In the United States freedom of speech is protected by the First Amendment to the United States Constitution and by many state constitutions and state and federal laws.
It is not surprising that in the United States the burden of proof for defamation is on the Claimant to prove that what was written or said was false. In the United Kingdom the burden of proof is on the Defendant to prove that what was said or written about the Claimant was true. The contrast in where the burden of proof lies between the two countries is just one of the ways in which you can see how different countries balance out freedom of speech and defamation. This difference has led to wealthy individuals forum shopping in different jurisdictions for the most Claimant friendly jurisdiction to bring an action for defamation a phenomenon called “libel tourism”.
The Internet has blown the realm of defamation wide open with instant access, this fact, coupled with broad principles of UK jurisdiction has helped London become the most popular tourist destination for online defamation claims. Ever since the old case of Duke of Brunswick v. Harmer in 1849 which established the multiple publication rule, UK courts have repeatedly held that even where the defendant’s publication is distributed mainly in another jurisdiction, as long as it is downloaded by a number of readers in the UK then that is enough to constitute a separate actionable publication in the UK.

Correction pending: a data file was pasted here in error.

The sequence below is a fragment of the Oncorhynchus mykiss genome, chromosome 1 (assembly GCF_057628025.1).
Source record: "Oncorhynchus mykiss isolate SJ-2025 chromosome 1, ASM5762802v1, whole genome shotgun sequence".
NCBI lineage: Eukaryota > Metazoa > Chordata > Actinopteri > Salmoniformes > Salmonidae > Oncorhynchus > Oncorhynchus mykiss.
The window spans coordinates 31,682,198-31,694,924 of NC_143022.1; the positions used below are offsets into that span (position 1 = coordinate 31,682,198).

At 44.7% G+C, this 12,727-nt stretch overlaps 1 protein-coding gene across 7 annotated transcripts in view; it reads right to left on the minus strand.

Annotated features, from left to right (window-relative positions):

It is also worth noting that even if the publication has been on the Internet for over a year. The publication starts running again from the next time it is downloaded.
In the UK there have been cases of articles only published in languages other than English that have been actionable.
However a word of caution, even if a Claimant is successful in bringing a claim in the UK for defamation relating predominantly in another jurisdiction, it is not clear whether such UK judgments would be enforceable in any other country, so it is worth checking that the defendants have sufficient assets in the UK to enforce judgment before bringing a claim.
This article was written by Peter Adediran his website is at http://www.peteradediran.com/legal/